Here at Leap in! HQ we often hear from parents that managing multiple providers, therapies and appointments for their child can be stressful.
But there is a way to manage supports and services for young children that’s less hectic for families and easier for the child. It’s called the key worker model and involves having one primary contact for your child’s development.
The key worker model is not a new concept to the NDIS but it’s not very well known. We look at what it is, the benefits and how to create an effective support team for your child and family.
What is the key worker model?
The key worker model involves choosing one primary therapist to coordinate all your child’s therapies, known as a “key worker”. A key worker is a highly qualified early childhood intervention professional who leads a team of providers and family members to support a child’s development.
Your key worker will understand your child and family’s needs, routines, relationships, interests and values. They use this knowledge and information to work with the family on strategies for the child to reach their goals at home, in education and the community.
Key workers are often employed by early childhood allied health and therapy services.
They build a team around the child, including family and other early childhood and health professionals.
Team members such as educators, psychologists, social workers, speech pathologists and occupational therapists provide discipline-specific support where needed. The key worker liaises with other care providers to share knowledge, develop schedules and help resolve any challenges.
Benefits of the key worker approach.
Having a key worker can make getting support for your child easier and free up family time. Here are some of the benefits.
- One point of contact: The family or primary carer has one point of contact for organising appointments, assessments, therapies, etc. which can save time and energy.
- It’s family-centred: The key worker recognises that the family knows the child best. They work with the family and other team members to implement meaningful strategies for everyday routines and activities.
- Child-focused: Therapy sessions can be provided in a more natural location for the child, such as at home rather than in a therapy centre.
- A consistent approach: The key worker and team members communicate and collaborate for the child’s benefit, focusing on functional goals, sharing knowledge and coordinating appointments.
- Centralised information: Information provided is more relevant to the child and family’s situation.
- Fewer gaps in service delivery: The key worker ensures continuity of care and addresses any potential gaps in service delivery before they occur.
Qualifications and skills for key workers.
A key worker is an early childhood special educator or relevant allied health practitioner such as a speech pathologist, occupational therapist, physiologist or paediatric professional. They should be degree qualified and have extensive experience in early childhood intervention.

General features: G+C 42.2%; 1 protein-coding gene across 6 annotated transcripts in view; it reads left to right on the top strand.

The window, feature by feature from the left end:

Other essential skills are experience supporting children and young families, excellent communication skills and the ability to lead a multidisciplinary team of people.
The key worker in the team can change at any time to meet the child’s and family’s specific needs.
The role of key workers in the NDIS early childhood approach.
- Acts as a team leader to ensure the team works together for the child’s benefit. For example, if your key worker is an occupational therapist, they may regularly communicate with other supporting therapists such as a speech therapist and physiotherapist.
- Provides advice and strategies to build a strength-based approach to everyday tasks and activities
- Teaches skills and builds capacity for caregivers and family members to support the child in their own environment
- Coordinates appointments to reduce family stress and create better opportunities for social and family time in the child’s schedule
- Coordinates communication and the sharing of knowledge and skills between the team.
Creating an effective team for your child.
If you think your child could benefit from a key worker and they don’t have funding in their plan, speak to your early childhood partner, LAC or NDIS planner.
NDIS funding for a key worker appears under Capacity Building supports in an NDIS Plan. It is a stated support, meaning it needs to be specifically allocated and listed and the funds can’t be used for any other purpose. It will be labelled as “early intervention (children under 9yrs” and indicates that the funding is for a “key worker model”. Children under 9 are eligible for this funding under the early childhood approach.
If your child has this funding in their NDIS Plan and you would like to access the support of a key worker, speak to an allied health or early childhood provider to see if they have specialists in their team who are qualified in this area.
Given that a range of specialists can offer this service you might decide to choose a key worker whose professional background aligns with your child’s goals. For example, a physiotherapist may be a great choice if you child has goals relating to motor skills or balance.
If you’re looking for an allied health or early childhood provider in your area, Leap in! has an extensive Provider Network Directory that allows you to filter by location, service type and more.